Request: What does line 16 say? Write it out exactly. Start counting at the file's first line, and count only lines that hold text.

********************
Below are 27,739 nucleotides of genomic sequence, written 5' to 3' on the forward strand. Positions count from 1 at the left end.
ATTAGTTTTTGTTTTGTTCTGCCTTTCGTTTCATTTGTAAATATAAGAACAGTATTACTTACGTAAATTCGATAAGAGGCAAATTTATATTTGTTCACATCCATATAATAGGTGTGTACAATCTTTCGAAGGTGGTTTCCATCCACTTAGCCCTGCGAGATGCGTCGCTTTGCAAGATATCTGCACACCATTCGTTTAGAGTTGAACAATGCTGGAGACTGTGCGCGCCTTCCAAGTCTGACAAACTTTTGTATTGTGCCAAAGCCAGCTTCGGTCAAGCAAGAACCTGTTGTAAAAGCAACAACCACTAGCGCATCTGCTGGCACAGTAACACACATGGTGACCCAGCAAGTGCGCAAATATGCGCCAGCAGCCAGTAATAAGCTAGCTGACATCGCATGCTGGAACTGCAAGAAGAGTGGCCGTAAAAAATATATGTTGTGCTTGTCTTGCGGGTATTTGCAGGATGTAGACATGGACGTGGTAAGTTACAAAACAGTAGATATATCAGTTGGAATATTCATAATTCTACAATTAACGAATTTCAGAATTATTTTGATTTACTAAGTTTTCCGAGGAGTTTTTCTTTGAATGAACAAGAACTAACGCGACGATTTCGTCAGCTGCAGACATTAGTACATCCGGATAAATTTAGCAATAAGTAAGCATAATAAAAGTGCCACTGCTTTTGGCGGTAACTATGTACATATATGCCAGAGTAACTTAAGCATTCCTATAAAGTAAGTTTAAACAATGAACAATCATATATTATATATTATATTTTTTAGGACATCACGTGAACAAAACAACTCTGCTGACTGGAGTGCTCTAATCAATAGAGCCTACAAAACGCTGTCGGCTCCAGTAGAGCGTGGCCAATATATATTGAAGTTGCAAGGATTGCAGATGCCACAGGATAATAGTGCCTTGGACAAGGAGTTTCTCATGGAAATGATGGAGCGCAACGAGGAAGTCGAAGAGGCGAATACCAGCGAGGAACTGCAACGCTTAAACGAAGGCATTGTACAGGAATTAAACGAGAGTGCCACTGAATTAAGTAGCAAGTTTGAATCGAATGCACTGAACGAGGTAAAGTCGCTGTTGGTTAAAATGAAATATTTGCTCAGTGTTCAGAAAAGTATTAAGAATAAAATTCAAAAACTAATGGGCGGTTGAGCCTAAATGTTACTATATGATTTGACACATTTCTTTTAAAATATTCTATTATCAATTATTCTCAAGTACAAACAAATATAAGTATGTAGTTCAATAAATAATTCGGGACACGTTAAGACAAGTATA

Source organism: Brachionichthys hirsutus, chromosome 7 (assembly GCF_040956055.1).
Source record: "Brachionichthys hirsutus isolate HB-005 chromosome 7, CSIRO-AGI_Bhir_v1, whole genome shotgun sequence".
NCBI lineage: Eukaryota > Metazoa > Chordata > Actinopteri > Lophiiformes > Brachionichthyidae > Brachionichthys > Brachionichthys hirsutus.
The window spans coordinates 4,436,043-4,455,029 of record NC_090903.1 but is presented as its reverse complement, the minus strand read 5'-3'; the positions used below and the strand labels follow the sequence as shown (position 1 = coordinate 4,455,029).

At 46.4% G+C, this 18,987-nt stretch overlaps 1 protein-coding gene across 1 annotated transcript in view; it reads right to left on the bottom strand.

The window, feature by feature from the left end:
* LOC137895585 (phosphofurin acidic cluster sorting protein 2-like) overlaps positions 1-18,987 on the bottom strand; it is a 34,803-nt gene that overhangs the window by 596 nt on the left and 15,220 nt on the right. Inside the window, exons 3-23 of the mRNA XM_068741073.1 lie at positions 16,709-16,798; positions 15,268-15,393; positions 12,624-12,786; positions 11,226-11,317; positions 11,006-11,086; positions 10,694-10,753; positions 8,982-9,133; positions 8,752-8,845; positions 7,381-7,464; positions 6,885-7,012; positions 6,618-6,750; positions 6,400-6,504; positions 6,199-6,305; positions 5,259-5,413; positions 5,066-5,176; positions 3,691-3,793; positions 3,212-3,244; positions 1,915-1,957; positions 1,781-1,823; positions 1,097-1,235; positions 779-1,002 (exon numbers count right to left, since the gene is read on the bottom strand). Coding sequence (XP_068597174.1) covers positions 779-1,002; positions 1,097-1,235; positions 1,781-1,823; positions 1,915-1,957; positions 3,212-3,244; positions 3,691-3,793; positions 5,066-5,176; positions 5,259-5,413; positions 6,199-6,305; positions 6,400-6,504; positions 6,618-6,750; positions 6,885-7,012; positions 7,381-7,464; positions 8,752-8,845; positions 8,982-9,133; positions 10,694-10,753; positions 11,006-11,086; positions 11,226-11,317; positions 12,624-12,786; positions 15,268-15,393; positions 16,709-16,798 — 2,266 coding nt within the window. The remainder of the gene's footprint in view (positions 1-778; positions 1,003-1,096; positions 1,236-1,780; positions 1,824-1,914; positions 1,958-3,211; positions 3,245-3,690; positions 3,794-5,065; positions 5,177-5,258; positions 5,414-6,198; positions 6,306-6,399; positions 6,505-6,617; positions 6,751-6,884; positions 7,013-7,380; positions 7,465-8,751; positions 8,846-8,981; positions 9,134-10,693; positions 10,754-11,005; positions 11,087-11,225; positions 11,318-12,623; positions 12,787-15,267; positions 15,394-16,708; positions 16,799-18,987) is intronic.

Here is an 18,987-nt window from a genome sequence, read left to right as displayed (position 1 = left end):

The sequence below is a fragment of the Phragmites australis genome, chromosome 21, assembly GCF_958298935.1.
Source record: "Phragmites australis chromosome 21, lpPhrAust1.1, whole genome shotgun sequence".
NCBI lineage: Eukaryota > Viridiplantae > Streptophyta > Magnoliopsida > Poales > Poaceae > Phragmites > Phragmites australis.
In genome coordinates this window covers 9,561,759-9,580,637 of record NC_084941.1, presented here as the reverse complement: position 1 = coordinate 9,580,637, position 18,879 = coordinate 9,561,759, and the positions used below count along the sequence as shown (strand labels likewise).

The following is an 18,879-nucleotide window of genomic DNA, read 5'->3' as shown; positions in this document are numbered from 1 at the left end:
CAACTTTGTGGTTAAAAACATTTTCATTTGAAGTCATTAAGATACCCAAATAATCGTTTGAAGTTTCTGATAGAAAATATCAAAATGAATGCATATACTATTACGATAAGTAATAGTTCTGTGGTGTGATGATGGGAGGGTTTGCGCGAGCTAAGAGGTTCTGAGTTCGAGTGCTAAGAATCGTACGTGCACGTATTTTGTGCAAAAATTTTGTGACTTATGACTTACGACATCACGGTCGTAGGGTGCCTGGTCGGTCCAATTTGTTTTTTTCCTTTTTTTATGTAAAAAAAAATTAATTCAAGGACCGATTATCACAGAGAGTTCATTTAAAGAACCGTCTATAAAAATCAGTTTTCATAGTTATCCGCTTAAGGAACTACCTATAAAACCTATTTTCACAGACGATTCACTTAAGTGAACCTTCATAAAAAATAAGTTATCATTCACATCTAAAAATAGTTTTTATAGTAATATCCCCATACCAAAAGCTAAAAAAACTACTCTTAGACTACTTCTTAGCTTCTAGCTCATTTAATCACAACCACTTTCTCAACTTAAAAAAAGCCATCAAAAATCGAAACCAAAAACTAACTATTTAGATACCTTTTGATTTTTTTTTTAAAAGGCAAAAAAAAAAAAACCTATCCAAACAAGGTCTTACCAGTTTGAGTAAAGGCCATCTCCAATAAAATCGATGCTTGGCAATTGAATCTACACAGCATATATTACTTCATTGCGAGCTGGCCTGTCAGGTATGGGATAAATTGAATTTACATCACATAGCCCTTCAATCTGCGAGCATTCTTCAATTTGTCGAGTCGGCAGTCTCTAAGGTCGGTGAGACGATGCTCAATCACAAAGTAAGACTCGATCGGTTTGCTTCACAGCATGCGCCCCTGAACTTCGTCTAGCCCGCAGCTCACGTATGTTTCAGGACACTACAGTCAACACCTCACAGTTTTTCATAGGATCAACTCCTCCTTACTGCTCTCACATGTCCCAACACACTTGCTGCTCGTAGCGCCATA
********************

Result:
CAACTTTGTGGTTAAAAACATTTTCATTTGAAGTCATTAAGATACCCAAATAATCGTTTGAAGTTTCTGATAGAAAATATCAAAATGAATGCATATACTATTACGATAAGTAATAGTTCTGTGGTGTGATGATGGGAGGGTTTGCGCGAGCTAAGAGGTTCTGAGTTCGAGTGCTAAGAATCGTACGTGCACGTATTTTGTGCAAAAATTTTGTGACTTATGACTTACGACATCACGGTCGTAGGGTGCCTGGTCGGTCCAATTTGTTTTTTTCCTTTTTTTATGTAAAAAAAAATTAATTCAAGGACCGATTATCACAGAGAGTTCATTTAAAGAACCGTCTATAAAAATCAGTTTTCATAGTTATCCGCTTAAGGAACTACCTATAAAACCTATTTTCACAGACGATTCACTTAAGTGAACCTTCATAAAAAATAAGTTATCATTCACATCTAAAAATAGTTTTTATAGTAATATCCCCATACCAAAAGCTAAAAAAACTACTCTTAGACTACTTCTTAGCTTCTAGCTCATTTAATCACAACCACTTTCTCAACTTAAAAAAAGCCATCAAAAATCGAAACCAAAAACTAACTATTTAGATACCTTTTGATTTTTTTTTTAAAAGGCAAAAAAAAAAAAACCTATCCAAACAAGGTCTTACCAGTTTGAGTAAAGGCCATCTCCAATAAAATCGATGCTTGGCAATTGAATCTACACAGCATATATTACTTCATTGCGAGCTGGCCTGTCAGGTATGGGATAAATTGAATTTACATCACATAGCCCTTCAATCTGCGAGCATTCTTCAATTTGTCGAGTCGGCAGTCTCTAAGGTCGGTGAGACGATGCTCAATCACAAAGTAAGACTCGATCGGTTTGCTTCACAGCATGCGCCCCTGAACTTCGTCTAGCCCGCAGCTCACGTATGTTTCAGGACACTACAGTCAACACCTCACAGTTTTTCATAGGATCAACTCCTCCTTACTGCTCTCACATGTCCCAACACACTTGCTGCTCGTAGCGCCATA